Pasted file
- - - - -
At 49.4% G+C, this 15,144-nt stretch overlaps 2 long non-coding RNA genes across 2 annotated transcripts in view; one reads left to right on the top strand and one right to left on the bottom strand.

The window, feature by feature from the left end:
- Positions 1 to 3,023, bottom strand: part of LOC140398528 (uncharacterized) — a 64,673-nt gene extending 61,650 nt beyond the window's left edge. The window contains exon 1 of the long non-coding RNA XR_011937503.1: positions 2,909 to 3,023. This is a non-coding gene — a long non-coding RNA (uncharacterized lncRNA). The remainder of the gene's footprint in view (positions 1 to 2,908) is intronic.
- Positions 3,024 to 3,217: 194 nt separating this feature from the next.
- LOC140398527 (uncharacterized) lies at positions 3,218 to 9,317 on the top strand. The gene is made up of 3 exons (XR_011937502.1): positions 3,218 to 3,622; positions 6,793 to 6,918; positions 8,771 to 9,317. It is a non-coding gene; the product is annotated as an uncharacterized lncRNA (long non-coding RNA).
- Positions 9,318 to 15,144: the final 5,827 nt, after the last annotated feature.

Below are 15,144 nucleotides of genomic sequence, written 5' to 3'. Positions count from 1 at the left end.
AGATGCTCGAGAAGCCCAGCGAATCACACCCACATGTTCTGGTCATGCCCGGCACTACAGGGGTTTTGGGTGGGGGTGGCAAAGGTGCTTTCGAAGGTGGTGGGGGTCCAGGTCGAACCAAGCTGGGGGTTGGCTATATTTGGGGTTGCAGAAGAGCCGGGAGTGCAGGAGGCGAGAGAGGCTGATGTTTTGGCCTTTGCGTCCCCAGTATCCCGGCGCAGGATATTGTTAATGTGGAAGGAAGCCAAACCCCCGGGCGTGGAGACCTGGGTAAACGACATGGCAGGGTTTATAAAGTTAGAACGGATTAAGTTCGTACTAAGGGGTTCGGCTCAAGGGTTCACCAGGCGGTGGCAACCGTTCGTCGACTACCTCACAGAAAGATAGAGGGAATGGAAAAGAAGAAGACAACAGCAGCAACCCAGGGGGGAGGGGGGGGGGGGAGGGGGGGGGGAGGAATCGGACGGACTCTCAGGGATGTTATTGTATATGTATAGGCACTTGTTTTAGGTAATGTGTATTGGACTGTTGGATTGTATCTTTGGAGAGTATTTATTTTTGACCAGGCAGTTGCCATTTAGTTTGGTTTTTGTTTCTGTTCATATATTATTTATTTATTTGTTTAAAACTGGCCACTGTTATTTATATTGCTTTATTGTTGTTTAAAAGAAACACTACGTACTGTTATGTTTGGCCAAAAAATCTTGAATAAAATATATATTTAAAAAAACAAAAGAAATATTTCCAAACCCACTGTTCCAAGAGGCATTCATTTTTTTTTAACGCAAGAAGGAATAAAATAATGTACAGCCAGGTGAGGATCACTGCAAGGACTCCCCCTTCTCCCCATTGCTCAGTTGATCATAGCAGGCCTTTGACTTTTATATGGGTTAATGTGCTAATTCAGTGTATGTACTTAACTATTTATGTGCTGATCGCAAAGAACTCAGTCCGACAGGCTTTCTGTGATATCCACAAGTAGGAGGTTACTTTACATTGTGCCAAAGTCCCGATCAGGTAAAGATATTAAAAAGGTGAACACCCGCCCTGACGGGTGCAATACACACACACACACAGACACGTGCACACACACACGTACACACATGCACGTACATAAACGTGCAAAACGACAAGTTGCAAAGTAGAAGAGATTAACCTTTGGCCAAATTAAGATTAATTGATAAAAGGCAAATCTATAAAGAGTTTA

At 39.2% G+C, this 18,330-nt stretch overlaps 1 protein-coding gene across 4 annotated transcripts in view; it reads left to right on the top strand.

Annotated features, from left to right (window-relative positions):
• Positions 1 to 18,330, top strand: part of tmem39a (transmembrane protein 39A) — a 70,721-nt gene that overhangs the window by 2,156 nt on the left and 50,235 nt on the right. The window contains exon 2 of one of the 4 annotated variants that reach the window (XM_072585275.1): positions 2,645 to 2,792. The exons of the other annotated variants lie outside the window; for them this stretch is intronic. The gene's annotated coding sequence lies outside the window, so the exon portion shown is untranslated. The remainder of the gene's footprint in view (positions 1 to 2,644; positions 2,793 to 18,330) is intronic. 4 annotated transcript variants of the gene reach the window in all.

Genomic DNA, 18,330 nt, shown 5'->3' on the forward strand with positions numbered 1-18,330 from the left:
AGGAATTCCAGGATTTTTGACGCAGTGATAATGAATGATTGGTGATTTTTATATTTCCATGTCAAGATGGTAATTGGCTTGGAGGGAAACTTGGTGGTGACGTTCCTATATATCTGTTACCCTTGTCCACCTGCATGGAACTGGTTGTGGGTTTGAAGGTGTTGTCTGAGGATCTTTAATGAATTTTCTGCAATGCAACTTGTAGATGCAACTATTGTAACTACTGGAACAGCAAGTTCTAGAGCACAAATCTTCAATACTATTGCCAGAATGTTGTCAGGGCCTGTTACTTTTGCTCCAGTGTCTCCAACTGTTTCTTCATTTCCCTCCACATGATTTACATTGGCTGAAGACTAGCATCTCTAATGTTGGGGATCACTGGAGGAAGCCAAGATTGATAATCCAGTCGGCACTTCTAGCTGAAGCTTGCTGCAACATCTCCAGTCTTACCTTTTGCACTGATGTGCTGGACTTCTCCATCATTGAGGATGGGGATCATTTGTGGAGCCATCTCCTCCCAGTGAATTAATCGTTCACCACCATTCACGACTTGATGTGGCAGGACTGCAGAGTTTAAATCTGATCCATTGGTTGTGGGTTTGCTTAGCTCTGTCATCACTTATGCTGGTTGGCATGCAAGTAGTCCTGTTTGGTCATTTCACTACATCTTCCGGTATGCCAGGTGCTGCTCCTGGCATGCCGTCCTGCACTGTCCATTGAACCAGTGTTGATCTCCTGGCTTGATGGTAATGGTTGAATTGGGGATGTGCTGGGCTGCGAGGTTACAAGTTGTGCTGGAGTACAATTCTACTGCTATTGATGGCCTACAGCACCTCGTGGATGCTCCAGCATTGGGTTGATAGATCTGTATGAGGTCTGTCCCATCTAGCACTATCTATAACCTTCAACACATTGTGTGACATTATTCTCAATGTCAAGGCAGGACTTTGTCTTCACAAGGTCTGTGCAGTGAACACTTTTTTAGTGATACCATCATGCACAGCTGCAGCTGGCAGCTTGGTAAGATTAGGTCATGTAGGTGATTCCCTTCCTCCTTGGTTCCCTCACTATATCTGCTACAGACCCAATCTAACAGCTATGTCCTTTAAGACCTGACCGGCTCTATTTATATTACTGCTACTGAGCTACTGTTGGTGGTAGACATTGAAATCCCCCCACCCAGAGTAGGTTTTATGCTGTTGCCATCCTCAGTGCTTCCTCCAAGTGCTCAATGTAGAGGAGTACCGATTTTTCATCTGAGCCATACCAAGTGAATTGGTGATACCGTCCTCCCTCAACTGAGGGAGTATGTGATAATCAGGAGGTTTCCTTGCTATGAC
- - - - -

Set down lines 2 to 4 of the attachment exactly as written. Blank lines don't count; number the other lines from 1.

The window, feature by feature from the left end:
- Positions 1 to 3,023, bottom strand: part of LOC140398528 (uncharacterized) — a 64,673-nt gene extending 61,650 nt beyond the window's left edge. The window contains exon 1 of the long non-coding RNA XR_011937503.1: positions 2,909 to 3,023. This is a non-coding gene — a long non-coding RNA (uncharacterized lncRNA). The remainder of the gene's footprint in view (positions 1 to 2,908) is intronic.
- Positions 3,024 to 3,217: 194 nt separating this feature from the next.